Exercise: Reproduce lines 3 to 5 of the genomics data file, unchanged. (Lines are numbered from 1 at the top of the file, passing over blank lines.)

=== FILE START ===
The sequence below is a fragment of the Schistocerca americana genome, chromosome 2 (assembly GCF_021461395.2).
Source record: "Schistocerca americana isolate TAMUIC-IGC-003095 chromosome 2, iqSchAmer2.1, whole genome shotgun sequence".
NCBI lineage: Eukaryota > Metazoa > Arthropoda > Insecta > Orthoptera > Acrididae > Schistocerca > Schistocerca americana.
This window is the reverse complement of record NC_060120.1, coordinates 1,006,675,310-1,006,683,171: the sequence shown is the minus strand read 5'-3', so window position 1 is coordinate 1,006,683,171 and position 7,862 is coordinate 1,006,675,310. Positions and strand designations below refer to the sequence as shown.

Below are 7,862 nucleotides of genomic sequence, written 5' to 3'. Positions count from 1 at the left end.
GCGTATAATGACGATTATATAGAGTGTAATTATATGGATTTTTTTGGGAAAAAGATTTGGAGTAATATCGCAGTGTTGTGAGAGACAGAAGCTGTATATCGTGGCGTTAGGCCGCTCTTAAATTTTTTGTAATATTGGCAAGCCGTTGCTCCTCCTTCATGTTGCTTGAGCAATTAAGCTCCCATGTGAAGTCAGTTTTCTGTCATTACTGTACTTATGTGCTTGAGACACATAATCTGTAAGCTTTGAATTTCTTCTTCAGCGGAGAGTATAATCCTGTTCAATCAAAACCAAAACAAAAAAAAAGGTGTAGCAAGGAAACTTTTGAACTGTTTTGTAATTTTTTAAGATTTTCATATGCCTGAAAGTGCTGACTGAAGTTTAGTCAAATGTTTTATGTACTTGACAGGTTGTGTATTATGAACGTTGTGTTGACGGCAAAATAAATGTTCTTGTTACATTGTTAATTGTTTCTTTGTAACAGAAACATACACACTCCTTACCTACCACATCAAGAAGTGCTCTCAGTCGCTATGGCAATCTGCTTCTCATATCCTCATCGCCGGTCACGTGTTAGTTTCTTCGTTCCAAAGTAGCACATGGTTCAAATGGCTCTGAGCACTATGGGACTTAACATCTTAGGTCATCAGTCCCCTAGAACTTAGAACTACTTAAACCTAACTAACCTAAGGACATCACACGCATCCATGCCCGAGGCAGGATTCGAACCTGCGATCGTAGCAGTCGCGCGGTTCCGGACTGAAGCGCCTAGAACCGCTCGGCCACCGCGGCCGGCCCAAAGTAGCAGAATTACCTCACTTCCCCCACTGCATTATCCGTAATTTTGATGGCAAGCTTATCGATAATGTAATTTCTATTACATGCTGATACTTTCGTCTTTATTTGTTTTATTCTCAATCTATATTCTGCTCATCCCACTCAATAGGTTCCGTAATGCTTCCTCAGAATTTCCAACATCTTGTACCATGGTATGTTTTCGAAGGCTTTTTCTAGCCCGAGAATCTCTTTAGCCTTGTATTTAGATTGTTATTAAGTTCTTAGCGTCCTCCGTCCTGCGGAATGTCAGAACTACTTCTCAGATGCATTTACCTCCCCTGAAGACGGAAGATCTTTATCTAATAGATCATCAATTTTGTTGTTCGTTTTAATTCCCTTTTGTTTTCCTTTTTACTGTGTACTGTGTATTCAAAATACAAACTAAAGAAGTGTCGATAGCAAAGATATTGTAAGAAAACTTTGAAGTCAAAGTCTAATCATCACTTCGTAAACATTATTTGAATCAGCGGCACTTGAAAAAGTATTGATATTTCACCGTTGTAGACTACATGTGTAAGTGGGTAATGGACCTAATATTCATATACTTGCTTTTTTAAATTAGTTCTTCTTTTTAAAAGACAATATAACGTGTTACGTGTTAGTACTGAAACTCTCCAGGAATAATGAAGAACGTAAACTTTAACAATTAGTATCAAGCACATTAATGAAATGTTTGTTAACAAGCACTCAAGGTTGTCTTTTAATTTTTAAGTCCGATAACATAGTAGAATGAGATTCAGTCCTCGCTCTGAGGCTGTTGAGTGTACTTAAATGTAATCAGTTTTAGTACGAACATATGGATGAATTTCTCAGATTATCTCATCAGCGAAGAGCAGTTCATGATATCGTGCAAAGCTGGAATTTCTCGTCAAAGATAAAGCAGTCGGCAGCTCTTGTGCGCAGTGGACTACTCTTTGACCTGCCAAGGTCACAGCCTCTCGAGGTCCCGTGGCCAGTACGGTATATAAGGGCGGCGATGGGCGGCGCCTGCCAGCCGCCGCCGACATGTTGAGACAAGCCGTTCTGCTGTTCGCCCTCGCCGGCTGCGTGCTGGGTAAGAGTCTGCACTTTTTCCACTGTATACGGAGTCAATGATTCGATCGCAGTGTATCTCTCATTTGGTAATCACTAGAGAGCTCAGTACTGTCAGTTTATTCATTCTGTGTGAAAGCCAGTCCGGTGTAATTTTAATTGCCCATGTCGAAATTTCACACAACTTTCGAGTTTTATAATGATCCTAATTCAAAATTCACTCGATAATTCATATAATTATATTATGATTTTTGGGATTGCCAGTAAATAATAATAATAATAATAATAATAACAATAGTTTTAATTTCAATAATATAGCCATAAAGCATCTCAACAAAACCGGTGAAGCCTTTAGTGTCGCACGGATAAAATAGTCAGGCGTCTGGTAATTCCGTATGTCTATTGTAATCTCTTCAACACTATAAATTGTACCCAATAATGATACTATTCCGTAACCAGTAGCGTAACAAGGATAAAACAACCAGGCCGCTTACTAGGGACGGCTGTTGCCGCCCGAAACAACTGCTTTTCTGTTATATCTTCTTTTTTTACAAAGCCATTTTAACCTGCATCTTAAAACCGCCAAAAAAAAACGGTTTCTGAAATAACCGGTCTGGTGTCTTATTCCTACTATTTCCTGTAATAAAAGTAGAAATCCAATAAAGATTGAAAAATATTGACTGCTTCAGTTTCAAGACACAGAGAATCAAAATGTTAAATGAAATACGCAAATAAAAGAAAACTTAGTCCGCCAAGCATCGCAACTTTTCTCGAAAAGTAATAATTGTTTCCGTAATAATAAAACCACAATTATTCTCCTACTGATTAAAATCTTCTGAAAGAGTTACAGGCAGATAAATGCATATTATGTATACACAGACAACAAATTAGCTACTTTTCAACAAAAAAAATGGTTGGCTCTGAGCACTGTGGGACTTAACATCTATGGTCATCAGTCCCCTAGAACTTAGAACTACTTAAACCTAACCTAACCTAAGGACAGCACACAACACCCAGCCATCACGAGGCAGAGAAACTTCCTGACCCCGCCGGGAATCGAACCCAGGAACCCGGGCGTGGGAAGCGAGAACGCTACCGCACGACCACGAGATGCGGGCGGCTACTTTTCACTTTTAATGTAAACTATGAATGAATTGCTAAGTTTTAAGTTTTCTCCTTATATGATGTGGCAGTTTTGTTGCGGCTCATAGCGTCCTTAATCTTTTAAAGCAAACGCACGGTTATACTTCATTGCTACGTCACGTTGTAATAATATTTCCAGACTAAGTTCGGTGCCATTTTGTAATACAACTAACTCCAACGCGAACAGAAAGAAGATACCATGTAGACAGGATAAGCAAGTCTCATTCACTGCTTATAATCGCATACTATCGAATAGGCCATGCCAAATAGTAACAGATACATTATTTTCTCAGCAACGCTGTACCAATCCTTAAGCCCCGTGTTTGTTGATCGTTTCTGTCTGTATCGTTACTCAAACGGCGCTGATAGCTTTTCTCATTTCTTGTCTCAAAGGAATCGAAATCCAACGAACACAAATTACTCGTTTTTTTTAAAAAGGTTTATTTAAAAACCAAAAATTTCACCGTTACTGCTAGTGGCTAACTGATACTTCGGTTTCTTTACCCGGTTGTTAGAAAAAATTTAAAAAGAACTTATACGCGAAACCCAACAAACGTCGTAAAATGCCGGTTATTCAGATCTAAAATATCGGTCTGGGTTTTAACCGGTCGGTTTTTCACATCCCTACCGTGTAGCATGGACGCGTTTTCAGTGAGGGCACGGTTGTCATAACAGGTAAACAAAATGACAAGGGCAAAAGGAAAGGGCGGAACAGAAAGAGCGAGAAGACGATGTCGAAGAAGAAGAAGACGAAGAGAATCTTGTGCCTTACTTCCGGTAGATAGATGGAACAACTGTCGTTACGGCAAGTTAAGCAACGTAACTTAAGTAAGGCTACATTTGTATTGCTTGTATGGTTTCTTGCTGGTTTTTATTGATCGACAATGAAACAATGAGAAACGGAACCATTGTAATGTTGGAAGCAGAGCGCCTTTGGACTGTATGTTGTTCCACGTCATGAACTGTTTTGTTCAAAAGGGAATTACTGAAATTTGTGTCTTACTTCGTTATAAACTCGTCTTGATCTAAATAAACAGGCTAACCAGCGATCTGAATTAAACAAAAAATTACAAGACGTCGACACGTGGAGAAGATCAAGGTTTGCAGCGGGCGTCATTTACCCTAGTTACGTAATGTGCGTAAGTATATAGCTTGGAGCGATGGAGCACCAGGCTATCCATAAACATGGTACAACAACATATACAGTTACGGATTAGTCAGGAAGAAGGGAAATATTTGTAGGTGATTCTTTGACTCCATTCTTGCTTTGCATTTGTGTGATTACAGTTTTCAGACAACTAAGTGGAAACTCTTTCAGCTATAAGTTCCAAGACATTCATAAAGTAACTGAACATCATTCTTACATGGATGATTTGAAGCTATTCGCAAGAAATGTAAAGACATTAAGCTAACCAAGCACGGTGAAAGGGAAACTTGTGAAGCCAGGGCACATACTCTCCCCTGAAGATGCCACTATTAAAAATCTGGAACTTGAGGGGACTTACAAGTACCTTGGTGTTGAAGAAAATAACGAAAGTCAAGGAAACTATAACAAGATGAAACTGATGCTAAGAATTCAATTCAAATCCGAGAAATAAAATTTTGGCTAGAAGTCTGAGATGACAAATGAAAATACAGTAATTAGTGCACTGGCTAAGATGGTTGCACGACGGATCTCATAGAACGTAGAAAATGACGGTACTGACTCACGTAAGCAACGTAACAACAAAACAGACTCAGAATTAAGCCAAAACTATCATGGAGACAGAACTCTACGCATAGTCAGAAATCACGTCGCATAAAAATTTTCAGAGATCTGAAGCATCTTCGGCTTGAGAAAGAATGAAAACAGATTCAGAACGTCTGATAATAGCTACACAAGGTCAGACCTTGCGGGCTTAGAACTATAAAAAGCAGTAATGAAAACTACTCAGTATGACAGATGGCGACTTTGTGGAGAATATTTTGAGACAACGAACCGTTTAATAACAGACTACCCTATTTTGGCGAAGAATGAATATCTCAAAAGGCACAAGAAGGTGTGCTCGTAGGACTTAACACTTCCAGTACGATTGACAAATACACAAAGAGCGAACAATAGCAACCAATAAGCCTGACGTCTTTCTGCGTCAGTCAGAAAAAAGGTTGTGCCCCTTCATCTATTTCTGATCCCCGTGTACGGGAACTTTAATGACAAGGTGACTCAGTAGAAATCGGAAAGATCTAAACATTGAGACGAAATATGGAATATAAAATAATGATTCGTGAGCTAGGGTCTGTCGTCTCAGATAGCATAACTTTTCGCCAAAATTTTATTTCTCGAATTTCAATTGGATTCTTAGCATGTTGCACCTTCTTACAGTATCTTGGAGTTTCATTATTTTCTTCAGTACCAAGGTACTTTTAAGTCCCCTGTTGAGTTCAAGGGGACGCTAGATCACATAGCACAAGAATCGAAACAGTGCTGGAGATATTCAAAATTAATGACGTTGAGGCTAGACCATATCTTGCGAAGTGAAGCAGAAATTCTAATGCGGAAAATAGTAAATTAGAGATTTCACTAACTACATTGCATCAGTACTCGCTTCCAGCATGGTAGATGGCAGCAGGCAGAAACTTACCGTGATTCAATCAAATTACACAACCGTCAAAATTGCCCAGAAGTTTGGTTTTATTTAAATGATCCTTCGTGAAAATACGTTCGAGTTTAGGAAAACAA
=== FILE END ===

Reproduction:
NCBI lineage: Eukaryota > Metazoa > Arthropoda > Insecta > Orthoptera > Acrididae > Schistocerca > Schistocerca americana.
This window is the reverse complement of record NC_060120.1, coordinates 1,006,675,310-1,006,683,171: the sequence shown is the minus strand read 5'-3', so window position 1 is coordinate 1,006,683,171 and position 7,862 is coordinate 1,006,675,310. Positions and strand designations below refer to the sequence as shown.

Below are 7,862 nucleotides of genomic sequence, written 5' to 3'. Positions count from 1 at the left end.